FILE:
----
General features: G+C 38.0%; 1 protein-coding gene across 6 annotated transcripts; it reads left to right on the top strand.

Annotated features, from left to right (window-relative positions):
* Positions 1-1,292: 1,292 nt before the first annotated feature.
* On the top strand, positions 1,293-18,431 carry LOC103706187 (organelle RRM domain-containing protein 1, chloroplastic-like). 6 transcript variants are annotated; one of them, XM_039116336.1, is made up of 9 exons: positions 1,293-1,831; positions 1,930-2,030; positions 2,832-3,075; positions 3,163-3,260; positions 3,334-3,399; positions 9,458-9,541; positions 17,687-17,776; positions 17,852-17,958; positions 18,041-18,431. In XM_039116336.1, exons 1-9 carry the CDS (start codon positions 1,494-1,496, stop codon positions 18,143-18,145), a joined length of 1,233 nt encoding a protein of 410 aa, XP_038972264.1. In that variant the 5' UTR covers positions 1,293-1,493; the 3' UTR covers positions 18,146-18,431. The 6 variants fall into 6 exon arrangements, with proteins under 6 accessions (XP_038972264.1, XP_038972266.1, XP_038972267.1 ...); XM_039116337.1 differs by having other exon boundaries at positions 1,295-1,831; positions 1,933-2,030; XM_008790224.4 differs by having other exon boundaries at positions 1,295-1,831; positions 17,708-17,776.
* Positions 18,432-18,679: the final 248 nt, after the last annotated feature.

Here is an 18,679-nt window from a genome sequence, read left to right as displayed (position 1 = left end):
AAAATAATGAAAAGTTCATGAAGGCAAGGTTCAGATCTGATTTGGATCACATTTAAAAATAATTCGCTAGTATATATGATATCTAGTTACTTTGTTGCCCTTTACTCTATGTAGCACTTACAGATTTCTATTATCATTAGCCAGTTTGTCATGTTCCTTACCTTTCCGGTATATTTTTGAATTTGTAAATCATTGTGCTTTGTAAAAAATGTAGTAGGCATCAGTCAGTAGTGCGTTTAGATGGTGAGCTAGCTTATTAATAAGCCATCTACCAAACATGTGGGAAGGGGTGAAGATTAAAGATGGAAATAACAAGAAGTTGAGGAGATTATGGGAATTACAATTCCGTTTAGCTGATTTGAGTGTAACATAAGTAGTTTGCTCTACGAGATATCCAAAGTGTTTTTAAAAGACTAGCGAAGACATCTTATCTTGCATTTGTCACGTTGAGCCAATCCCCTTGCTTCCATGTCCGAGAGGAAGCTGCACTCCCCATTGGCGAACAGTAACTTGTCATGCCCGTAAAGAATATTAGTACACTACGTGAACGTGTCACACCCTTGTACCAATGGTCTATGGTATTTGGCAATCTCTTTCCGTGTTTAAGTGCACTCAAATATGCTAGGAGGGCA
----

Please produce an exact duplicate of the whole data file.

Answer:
General features: G+C 38.0%; 1 protein-coding gene across 6 annotated transcripts; it reads left to right on the top strand.

Annotated features, from left to right (window-relative positions):
* Positions 1-1,292: 1,292 nt before the first annotated feature.
* On the top strand, positions 1,293-18,431 carry LOC103706187 (organelle RRM domain-containing protein 1, chloroplastic-like). 6 transcript variants are annotated; one of them, XM_039116336.1, is made up of 9 exons: positions 1,293-1,831; positions 1,930-2,030; positions 2,832-3,075; positions 3,163-3,260; positions 3,334-3,399; positions 9,458-9,541; positions 17,687-17,776; positions 17,852-17,958; positions 18,041-18,431. In XM_039116336.1, exons 1-9 carry the CDS (start codon positions 1,494-1,496, stop codon positions 18,143-18,145), a joined length of 1,233 nt encoding a protein of 410 aa, XP_038972264.1. In that variant the 5' UTR covers positions 1,293-1,493; the 3' UTR covers positions 18,146-18,431. The 6 variants fall into 6 exon arrangements, with proteins under 6 accessions (XP_038972264.1, XP_038972266.1, XP_038972267.1 ...); XM_039116337.1 differs by having other exon boundaries at positions 1,295-1,831; positions 1,933-2,030; XM_008790224.4 differs by having other exon boundaries at positions 1,295-1,831; positions 17,708-17,776.
* Positions 18,432-18,679: the final 248 nt, after the last annotated feature.

Here is an 18,679-nt window from a genome sequence, read left to right as displayed (position 1 = left end):
AAAATAATGAAAAGTTCATGAAGGCAAGGTTCAGATCTGATTTGGATCACATTTAAAAATAATTCGCTAGTATATATGATATCTAGTTACTTTGTTGCCCTTTACTCTATGTAGCACTTACAGATTTCTATTATCATTAGCCAGTTTGTCATGTTCCTTACCTTTCCGGTATATTTTTGAATTTGTAAATCATTGTGCTTTGTAAAAAATGTAGTAGGCATCAGTCAGTAGTGCGTTTAGATGGTGAGCTAGCTTATTAATAAGCCATCTACCAAACATGTGGGAAGGGGTGAAGATTAAAGATGGAAATAACAAGAAGTTGAGGAGATTATGGGAATTACAATTCCGTTTAGCTGATTTGAGTGTAACATAAGTAGTTTGCTCTACGAGATATCCAAAGTGTTTTTAAAAGACTAGCGAAGACATCTTATCTTGCATTTGTCACGTTGAGCCAATCCCCTTGCTTCCATGTCCGAGAGGAAGCTGCACTCCCCATTGGCGAACAGTAACTTGTCATGCCCGTAAAGAATATTAGTACACTACGTGAACGTGTCACACCCTTGTACCAATGGTCTATGGTATTTGGCAATCTCTTTCCGTGTTTAAGTGCACTCAAATATGCTAGGAGGGCA